Beam me up, Scotty.

rjmcmahon 12/4/2012 | 11:27:32 PM
re: NFOEC: Smile! We need just one out of the few [RBOCs] to start competing

Well, we'll need to start telling each other some better jokes if we going to spend our time waiting for such a Godot.

Waiting for Godot:
A Play in Which Nothing Happens Twice
From Insights, 1990


The play is about waiting. This waiting is as likely to be the height of foolishness as the absolute of virtue. But man, no matter how tattered and inarticulate, is still there; he has not yet walked off and left the stage to darkness. Even if Godot never comes, the wait might as well include laughter.

I've got one. "You can pick your friends, and you can pick your nose, but you shouldn't pick your friend's nose." ;-)
outtahere 12/4/2012 | 11:27:18 PM
re: NFOEC: Smile! I think that the matter of population is more noise than signal. First, population is in negative growth mode for Japan and most of Europe where it is below the replacement rate. Second, in the US population growth (not the actual population) has fallen about 9% since 1990 -- such that population rises by only about .8% per year. Yes, it's positive but hardly something to get really excited about. I think that the US population will only rise a total of about 6-8% between now and 2010 (according to US Census Bureau forecasts). I'd say that network design will be more impacted by the applications users desire to use than it will be by the number of users using them.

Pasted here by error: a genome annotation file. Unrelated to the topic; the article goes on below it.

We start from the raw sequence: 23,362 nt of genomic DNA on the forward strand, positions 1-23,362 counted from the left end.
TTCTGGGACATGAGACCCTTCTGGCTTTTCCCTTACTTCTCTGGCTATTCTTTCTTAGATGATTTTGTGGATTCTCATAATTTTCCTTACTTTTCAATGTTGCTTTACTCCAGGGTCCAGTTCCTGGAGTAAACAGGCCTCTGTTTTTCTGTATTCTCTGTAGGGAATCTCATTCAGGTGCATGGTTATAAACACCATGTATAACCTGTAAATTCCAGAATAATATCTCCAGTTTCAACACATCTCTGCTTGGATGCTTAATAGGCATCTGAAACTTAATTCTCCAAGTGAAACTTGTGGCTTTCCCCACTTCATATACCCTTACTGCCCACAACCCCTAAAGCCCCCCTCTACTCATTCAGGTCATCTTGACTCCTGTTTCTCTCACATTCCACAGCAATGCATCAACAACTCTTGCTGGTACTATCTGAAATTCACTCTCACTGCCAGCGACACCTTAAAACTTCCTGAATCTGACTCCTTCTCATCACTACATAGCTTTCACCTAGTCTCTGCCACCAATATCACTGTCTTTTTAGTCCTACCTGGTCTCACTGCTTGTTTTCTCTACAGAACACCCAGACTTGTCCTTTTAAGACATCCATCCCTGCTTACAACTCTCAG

Also, in terms of benefits to building networks, it's not so much how the population grows, but where it resides. After all, if the population growth were to occur in rural areas, the implications are very different than if the population grows in dense urban areas (where optical gear makes more sense).

Finally, I wouldn't bet the future of the industry on a rise in population. After all, population has been growing (as you point out) in the US and at the same time lots of industries have suffered nonetheless for reasons due to regulations, competition, etc. In short, population growth is neither necessary nor sufficient condition for the industry to benefit -- but it doesn't hurt, ceteris paribus.